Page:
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- Posts: 1
- Joined: 11 Jan 2021, 14:40
- First Name: Laura
At 5 months Ernie was sleeping through the night with no toileting accidents so we decided to take him out of the crate over night and into a big boy bed, he never liked the crate and would only go in overnight. All was going well for around a month, sleeping right through, then all of a sudden last week he’s waking in the night and eliminating in the house and not trying to get our attention to be let out, only crying after the fact. After a week of middle of the night clearing up elimination in various areas of the hallway and living room we’ve re-crated him tonight to at least control where he’s doing this, at least if he needs to go during the night he should cry at which point we can let him out to eliminate outside... has anyone experience this regression and have we done the right thing to re-crate him only it feels like a massive step back as I write this listening to him crying as he doesn't like the crate?
Any help or advice would be very much welcomed..
- Posts: 4612
- Joined: 19 May 2011, 16:58
- First Name: Leigh
- Dog #1: Magic
- is a: P/S Mini Bitch
- Born: 20 Apr 2010
- Dog #2: Trilby
- is a: P/S Mini Bitch
- Born: 15 Mar 2012
- Dog #3: Pip
- Born: 21 Feb 2014
- is a: P/S Mini Bitch
- Location: North Yorkshire
Is the night time behaviour the only issue with Ernie as you want to be sure there is no health problem causing him to pee and poo during the night. It could be worth a vet check just to be sure in any case as it is unusual for young dogs to need to go to the toilet through the night if they have been before bed.
However, if it is an issue related to anxiety it could be that something has spooked him either on one occasion or that there is a regular noise / light / scent which is disturbing his sleep and causing him enough stress that he toilets in the house. It will have been a big change moving from a crate (even if he doesn’t like it) to having the whole of the house or even the downstairs area to roam. For many dogs, being alone in large spaces can be worrying - watchdog breeds or type of dog are quickly alert to any sound or scent that may be a threat and if they feel vulnerable or need to investigate or deal with the ‘threat’ it can be very stressful for them. With our first three mini schnauzers we would leave them in a bedroom at night as well as when we went out through the day. The curtains were closed and they had a biscuit and settled down - it was a routine of encouraging them to understand that they did not need to guard or watch out and just settle until we came home. If they had been left to roam the house there is no doubt they would have been at the windows and the doors, listening and looking for anything unusual and barking at things that worried them. By reducing the space and having a set settling down routine, it really did make a difference.
If you are sure there is no health issue with Ernie, I would try putting him in one room e.g. kitchen or, if your house is open-plan getting a playpen or just sectioning off a smaller area with bed, safe chew toys etc. where Ernie can sleep with more ‘security’. Have a set routine for him going to bed e.g out to toilet, into the pen and a biscuit, and then leave him. If he does toilet at night at least it is in one area so easier to clean up. Was his crate downstairs or in your bedroom? He may just be feeling lonely but, if he has been sleeping for a month with no issues, I would think it more likely that something has spooked him. Dogs have very acute hearing and sense of smell and the smallest unusual sound can affect them. Despite having had the usual upbringing in our home with all the household noises, one of our dogs always reacts to the gurgling sound of the water draining from the dishwasher and barks at it...and she is now nearly 5 years old! If some sound or light or scent has happened to startle Ernie or something happens regularly at a particular time during the night to wake him this may be why he is wandering and toileting in the house. He won’t be asking to go out as it is anxiety ratter than need that is making him do this. Make sure the room is dark and warm and no obvious reasons for sounds that might waken him.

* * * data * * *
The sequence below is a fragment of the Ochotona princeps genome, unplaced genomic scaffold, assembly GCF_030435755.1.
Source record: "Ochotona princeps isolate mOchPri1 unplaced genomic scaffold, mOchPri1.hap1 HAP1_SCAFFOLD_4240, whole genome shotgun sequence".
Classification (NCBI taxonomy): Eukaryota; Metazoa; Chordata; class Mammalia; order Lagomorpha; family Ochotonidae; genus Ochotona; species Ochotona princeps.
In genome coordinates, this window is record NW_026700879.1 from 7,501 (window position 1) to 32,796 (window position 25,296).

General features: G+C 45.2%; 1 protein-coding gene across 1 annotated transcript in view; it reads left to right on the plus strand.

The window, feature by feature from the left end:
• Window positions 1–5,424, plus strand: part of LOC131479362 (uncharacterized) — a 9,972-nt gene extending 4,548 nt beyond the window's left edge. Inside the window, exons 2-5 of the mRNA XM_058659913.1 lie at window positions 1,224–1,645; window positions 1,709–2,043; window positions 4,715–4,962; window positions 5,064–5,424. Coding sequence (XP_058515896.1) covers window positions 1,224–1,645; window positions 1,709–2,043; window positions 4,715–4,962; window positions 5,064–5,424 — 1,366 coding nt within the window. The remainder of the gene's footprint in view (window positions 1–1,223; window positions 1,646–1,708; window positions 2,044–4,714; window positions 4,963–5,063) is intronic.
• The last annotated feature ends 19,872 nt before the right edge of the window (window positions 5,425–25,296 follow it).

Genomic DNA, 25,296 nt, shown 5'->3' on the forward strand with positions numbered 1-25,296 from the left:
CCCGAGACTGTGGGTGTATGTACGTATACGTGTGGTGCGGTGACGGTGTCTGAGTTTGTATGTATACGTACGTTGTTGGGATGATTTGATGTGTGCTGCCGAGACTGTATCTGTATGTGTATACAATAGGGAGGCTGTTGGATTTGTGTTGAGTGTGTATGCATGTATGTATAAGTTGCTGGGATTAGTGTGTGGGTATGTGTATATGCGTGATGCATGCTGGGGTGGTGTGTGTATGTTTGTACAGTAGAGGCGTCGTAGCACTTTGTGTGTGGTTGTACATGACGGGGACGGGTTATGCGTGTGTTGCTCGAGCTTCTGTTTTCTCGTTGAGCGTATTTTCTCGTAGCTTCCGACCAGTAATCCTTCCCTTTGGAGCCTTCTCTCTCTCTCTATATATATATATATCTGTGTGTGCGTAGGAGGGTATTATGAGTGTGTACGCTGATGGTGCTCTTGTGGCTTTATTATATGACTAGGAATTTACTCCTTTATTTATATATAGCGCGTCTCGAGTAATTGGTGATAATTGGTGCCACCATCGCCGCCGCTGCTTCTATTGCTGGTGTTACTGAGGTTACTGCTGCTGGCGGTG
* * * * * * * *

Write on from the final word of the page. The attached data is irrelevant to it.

I would also say that there is no reason why a dog should not sleep in a crate through the night even as an adult dog - we have four dogs who do so and one mini schnauzer who only started sleeping in a crate aged 9 years when she didn’t want to sleep with the other two minis in their bedroom and now sleeps in mine (in the crate). So, if Ernie had become or would become settled in a crate there is no real need to change this but, of course, if it is going to be distressing for him, I would try him in a larger but still enclosed area instead.
Magic - Silversocks Sharade at Darksprite
Trilby - Darksprite Rosa Bud
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- Posts: 312
- Joined: 21 May 2020, 21:31
- First Name: Kat
I would look at sectioning the room he sleeps in or and area as suggested above to limit his freedom access to the home during the night.